through the jig itself. The trailing hooks are often camouflaged with a rubber skirt. This lure is most effectively used by dropping to the bottom and slowly retrieved back using only the reel. Sluggish movements bring it to life making it appear like a squid swimming against the current. The ball jig’s claim to fame is for mostly snapper and other bottom species.
Ball jigs can be found in a range of sizes from 60g-600g and making the proper weight selection is easy. The 1-gram-per-foot-ofwater-depth rule can be helpful, but, ultimately, you will want to deploy as heavy a jig as needed to maintain a connection with the bottom.
Having a casting jig rigged and ready to go on a spinning rod is a must when offshore fishing. A metal jig designed for casting affords two huge benefits: long distance on the cast and sub-surface action. The head of these metal jigs are often slightly heavier than the bottom to achieve life-like swimming action when retrieved. Commonly rigged with a top single short-corded assist hook and a trailing treble hook. A casting jig, often weighted between 20g-90g, will be able to mimic baitfish both fleeing and wounded and be quite attractive toward pelagic species on the hunt. This style jig also allows two other key applications: jigging in under 100- foot depth ranges (light jigging) as well as trolling behind the boat at 6 knots for blackfin tuna.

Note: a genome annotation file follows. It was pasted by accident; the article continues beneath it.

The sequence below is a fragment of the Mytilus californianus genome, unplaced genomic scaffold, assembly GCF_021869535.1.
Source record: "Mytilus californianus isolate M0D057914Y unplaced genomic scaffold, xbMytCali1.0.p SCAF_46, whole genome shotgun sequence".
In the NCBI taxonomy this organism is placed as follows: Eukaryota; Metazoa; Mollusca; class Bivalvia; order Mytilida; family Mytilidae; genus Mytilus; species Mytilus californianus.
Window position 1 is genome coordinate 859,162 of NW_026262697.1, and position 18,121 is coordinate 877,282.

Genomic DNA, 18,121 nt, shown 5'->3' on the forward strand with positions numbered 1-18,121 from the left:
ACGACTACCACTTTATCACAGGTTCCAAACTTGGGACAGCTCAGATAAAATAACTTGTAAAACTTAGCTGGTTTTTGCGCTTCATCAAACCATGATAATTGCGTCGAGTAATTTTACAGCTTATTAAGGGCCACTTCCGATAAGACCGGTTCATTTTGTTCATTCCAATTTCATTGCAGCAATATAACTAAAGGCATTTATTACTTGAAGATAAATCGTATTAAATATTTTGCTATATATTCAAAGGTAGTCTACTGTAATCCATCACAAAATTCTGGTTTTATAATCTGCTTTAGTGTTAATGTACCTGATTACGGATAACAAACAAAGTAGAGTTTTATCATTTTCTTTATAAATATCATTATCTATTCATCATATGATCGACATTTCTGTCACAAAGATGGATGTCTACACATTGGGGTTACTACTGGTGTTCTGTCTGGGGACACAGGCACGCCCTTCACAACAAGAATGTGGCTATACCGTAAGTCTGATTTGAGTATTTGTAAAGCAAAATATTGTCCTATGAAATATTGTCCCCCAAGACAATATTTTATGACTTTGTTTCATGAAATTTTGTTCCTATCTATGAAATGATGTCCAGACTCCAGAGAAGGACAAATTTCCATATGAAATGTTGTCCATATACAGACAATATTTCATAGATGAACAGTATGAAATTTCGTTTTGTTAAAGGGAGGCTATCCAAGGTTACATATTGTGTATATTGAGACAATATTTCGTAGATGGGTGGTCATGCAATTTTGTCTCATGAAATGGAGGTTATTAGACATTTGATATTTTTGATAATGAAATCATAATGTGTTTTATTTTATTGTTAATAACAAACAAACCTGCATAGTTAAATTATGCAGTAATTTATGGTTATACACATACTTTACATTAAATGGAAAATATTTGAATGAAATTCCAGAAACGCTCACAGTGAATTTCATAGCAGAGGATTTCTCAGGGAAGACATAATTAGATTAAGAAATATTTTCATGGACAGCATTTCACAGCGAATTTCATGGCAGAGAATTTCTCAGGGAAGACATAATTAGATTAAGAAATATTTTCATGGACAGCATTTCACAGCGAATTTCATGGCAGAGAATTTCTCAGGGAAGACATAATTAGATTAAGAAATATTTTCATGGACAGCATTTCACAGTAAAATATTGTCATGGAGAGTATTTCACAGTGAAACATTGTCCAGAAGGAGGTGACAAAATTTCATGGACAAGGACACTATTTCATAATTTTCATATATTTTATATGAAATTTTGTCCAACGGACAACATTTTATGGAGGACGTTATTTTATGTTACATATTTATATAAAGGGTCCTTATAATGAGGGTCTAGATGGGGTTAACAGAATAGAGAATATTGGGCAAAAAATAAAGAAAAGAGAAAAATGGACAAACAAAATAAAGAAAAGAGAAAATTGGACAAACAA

Arguably the most handy and effective fishing lure ever created is a bucktail jig. This metal lure has stood the test of time. There are claims that the U.S. Navy issued the bucktail jig in survival kits during WWII. No rigging is needed as the hook is molded into the jig head. The distinguishing feature is the hair that is whipped to camouflage the hook and give it a realistic presentation. Its movements have a knack for not only mimicking baitfish but squid and shrimp as well. Offered in a wide variety of sizes allows this metal-headed lure to be fished from land or sea; shallow to incredibly deep. These jigs are most commonly used in casting situations inshore for snook or offshore for mahi and cobia in Florida waters, but also used in a pitch jigging motion for bottom species such as black grouper.